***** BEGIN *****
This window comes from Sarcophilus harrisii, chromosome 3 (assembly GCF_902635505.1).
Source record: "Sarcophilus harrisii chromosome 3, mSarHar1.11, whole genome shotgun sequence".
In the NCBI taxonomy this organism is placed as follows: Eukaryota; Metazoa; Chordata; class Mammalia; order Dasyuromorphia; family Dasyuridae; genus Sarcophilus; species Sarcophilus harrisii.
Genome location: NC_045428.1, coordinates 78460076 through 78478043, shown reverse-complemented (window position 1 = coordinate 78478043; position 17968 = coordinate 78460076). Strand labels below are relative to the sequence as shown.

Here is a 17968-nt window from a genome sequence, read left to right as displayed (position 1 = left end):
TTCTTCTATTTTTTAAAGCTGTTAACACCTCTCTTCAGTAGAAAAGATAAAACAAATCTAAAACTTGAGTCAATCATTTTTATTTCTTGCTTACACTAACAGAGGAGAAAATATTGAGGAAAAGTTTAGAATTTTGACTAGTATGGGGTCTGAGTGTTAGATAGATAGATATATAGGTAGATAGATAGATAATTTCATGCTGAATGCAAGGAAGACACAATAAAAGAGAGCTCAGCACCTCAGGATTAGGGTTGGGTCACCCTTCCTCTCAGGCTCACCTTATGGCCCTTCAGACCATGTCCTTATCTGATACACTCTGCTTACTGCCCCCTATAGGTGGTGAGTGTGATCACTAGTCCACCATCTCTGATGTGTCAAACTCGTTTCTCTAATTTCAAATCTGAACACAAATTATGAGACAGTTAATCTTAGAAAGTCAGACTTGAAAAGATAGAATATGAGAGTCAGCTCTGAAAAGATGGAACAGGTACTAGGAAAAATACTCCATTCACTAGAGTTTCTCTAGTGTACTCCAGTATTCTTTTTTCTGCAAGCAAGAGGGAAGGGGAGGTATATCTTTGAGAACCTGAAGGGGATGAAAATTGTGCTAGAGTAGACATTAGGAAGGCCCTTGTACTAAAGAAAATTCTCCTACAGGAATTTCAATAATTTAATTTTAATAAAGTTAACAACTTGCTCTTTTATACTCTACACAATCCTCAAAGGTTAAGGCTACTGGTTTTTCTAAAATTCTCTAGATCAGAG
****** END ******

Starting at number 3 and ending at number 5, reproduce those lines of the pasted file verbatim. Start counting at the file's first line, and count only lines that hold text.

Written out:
In the NCBI taxonomy this organism is placed as follows: Eukaryota; Metazoa; Chordata; class Mammalia; order Dasyuromorphia; family Dasyuridae; genus Sarcophilus; species Sarcophilus harrisii.
Genome location: NC_045428.1, coordinates 78460076 through 78478043, shown reverse-complemented (window position 1 = coordinate 78478043; position 17968 = coordinate 78460076). Strand labels below are relative to the sequence as shown.

Here is a 17968-nt window from a genome sequence, read left to right as displayed (position 1 = left end):